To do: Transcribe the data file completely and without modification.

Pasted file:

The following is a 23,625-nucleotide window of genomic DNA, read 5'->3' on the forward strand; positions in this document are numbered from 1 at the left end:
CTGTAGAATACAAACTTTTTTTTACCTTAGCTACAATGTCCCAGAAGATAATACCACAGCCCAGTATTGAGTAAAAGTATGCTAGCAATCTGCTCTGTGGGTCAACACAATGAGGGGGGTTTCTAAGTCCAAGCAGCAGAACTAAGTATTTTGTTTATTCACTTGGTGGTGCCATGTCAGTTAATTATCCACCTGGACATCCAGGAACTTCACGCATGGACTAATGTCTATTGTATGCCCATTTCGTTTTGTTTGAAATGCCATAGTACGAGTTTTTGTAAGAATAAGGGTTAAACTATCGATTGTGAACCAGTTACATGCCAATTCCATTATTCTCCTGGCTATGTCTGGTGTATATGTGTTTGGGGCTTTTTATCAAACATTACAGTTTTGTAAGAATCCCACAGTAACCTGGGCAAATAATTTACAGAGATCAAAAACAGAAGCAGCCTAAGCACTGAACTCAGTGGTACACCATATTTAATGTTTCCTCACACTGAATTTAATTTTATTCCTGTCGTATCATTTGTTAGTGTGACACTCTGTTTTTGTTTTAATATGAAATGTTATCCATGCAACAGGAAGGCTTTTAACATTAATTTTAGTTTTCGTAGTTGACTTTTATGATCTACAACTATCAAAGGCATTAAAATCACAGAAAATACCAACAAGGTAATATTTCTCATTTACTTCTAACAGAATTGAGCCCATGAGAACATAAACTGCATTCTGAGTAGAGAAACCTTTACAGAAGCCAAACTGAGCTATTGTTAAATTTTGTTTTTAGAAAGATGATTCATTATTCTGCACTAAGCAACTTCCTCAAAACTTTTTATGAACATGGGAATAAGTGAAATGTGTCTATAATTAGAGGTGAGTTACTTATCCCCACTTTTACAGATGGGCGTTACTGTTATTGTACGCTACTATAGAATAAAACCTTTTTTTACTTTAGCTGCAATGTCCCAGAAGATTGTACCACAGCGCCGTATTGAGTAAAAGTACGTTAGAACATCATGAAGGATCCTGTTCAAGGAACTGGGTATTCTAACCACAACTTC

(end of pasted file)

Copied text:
The following is a 23,625-nucleotide window of genomic DNA, read 5'->3' on the forward strand; positions in this document are numbered from 1 at the left end:
CTGTAGAATACAAACTTTTTTTTACCTTAGCTACAATGTCCCAGAAGATAATACCACAGCCCAGTATTGAGTAAAAGTATGCTAGCAATCTGCTCTGTGGGTCAACACAATGAGGGGGGTTTCTAAGTCCAAGCAGCAGAACTAAGTATTTTGTTTATTCACTTGGTGGTGCCATGTCAGTTAATTATCCACCTGGACATCCAGGAACTTCACGCATGGACTAATGTCTATTGTATGCCCATTTCGTTTTGTTTGAAATGCCATAGTACGAGTTTTTGTAAGAATAAGGGTTAAACTATCGATTGTGAACCAGTTACATGCCAATTCCATTATTCTCCTGGCTATGTCTGGTGTATATGTGTTTGGGGCTTTTTATCAAACATTACAGTTTTGTAAGAATCCCACAGTAACCTGGGCAAATAATTTACAGAGATCAAAAACAGAAGCAGCCTAAGCACTGAACTCAGTGGTACACCATATTTAATGTTTCCTCACACTGAATTTAATTTTATTCCTGTCGTATCATTTGTTAGTGTGACACTCTGTTTTTGTTTTAATATGAAATGTTATCCATGCAACAGGAAGGCTTTTAACATTAATTTTAGTTTTCGTAGTTGACTTTTATGATCTACAACTATCAAAGGCATTAAAATCACAGAAAATACCAACAAGGTAATATTTCTCATTTACTTCTAACAGAATTGAGCCCATGAGAACATAAACTGCATTCTGAGTAGAGAAACCTTTACAGAAGCCAAACTGAGCTATTGTTAAATTTTGTTTTTAGAAAGATGATTCATTATTCTGCACTAAGCAACTTCCTCAAAACTTTTTATGAACATGGGAATAAGTGAAATGTGTCTATAATTAGAGGTGAGTTACTTATCCCCACTTTTACAGATGGGCGTTACTGTTATTGTACGCTACTATAGAATAAAACCTTTTTTTACTTTAGCTGCAATGTCCCAGAAGATTGTACCACAGCGCCGTATTGAGTAAAAGTACGTTAGAACATCATGAAGGATCCTGTTCAAGGAACTGGGTATTCTAACCACAACTTC